Glycan-based DC-SIGN targeting vaccines to enhance antigen cross-presentation

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Abstract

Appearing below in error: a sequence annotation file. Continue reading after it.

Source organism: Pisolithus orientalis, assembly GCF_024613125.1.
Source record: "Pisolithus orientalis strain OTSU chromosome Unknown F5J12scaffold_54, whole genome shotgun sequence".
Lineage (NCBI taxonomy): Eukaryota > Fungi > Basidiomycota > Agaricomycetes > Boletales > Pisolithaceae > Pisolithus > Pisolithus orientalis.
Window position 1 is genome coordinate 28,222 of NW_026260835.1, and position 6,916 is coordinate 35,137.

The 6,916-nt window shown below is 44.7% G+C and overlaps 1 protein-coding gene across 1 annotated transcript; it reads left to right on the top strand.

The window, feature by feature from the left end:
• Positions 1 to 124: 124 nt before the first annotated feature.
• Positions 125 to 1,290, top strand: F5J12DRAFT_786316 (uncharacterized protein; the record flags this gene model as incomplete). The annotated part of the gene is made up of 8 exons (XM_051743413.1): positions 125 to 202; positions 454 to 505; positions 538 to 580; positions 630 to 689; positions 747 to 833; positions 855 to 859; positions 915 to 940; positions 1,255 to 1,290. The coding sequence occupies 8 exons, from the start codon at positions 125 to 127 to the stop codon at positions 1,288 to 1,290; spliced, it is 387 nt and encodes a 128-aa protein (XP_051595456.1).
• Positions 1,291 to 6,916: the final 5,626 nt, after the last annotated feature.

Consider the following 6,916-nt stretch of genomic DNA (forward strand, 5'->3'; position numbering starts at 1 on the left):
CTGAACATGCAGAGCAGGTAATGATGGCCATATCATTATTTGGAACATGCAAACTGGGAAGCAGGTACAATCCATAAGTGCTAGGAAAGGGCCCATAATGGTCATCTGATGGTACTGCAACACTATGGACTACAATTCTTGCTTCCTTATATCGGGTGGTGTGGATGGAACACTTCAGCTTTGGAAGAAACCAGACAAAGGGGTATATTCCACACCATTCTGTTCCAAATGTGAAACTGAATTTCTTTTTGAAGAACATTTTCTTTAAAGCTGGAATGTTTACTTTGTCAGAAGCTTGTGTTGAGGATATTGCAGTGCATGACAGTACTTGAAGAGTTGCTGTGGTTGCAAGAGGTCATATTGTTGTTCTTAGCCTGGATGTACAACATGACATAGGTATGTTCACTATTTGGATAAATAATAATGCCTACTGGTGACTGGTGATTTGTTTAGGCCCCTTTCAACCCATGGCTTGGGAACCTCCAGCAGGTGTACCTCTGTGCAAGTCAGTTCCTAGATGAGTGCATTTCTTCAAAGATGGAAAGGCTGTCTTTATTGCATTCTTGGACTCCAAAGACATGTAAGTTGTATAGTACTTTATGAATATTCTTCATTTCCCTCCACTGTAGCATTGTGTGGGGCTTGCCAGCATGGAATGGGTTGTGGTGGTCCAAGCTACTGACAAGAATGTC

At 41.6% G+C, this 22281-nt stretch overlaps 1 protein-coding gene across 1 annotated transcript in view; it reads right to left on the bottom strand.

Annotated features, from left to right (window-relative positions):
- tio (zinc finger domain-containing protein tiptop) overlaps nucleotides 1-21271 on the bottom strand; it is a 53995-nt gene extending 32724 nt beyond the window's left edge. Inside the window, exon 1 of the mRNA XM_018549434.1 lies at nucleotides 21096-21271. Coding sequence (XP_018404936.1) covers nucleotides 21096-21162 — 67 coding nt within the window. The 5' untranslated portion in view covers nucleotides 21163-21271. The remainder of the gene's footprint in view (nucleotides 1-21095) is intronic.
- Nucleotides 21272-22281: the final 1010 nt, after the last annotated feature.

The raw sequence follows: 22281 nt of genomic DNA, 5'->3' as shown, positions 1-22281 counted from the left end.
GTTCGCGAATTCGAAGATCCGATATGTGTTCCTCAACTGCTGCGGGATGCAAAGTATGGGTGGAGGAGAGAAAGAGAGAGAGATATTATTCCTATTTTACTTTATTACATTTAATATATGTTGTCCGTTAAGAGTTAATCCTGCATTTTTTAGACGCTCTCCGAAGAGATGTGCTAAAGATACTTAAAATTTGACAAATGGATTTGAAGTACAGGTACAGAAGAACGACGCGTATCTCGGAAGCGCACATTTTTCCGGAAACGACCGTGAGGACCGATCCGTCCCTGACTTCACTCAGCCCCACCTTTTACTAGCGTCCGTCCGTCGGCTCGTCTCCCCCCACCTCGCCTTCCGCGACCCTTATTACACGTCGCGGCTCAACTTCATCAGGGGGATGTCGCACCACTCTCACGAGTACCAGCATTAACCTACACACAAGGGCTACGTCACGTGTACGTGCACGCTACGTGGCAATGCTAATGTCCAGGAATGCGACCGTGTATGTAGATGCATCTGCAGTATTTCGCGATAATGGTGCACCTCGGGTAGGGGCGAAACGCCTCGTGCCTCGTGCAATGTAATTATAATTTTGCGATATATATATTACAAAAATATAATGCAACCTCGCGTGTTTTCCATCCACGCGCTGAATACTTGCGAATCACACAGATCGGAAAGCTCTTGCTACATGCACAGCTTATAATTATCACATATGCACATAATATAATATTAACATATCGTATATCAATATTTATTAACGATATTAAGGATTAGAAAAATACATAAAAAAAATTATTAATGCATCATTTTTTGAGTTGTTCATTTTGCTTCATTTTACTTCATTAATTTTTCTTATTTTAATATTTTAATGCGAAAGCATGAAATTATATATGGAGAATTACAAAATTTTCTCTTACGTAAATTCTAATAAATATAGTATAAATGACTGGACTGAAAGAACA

Dendritic cells are the most efficient professional antigen-presenting cells in pathogen recognition and play a pivotal role in the control of the immune response. Pathogen recognition is ensured by the expression of a vast variety of pattern-recognition receptors. Amongst them are C-type lectins, a large family of receptors characterized by a domain that – in many cases – mediates calcium-dependent glycan binding. C-type lectins facilitate antigen uptake for efficient processing and presentation and, in some cases, also trigger signaling to modulate T cell responses. These properties make C-type lectin receptors ideal candidates for the targeting of antigens to dendritic cells for vaccination. DC-SIGN is a paradigmatic example of C-type lectin receptors on dendritic cells that facilitate vaccination strategies. DC-SIGN is highly expressed on immature conventional dendritic cells, particularly at the mucosa and the dermis, where DCs first encounter pathogens, but also can easily be accessed for vaccination. Upon ligand binding, DC-SIGN rapidly internalizes and directs its cargo into the endo-lysosomal pathway, which results in MHC-II presentation. But antigens targeted to DC-SIGN are also presented efficiently to CD8+ T cells, suggesting there is an additional endocytic route that leads to cross-presentation. Simultaneous triggering of DC-SIGN and TLRs results in the modulation of cytokine responses and facilitates cross-presentation to enhance CD4+ and CD8+ T cell responses. Because the glycan specificity of DC-SIGN has been characterized in detail, glycans can be used for the targeting of antigens to DCs in a DC-SIGN-dependent manner. Glycans represent a great advantage over monoclonal antibodies, they diminish the risk of side effects, are very small, and their production can rely entirely in organic chemistry approaches. Here, we discuss the capacity of glycan-based vaccines to enhance antigen-specific CD4+ and CD8+ T cell responses in human skin and mouse model systems.

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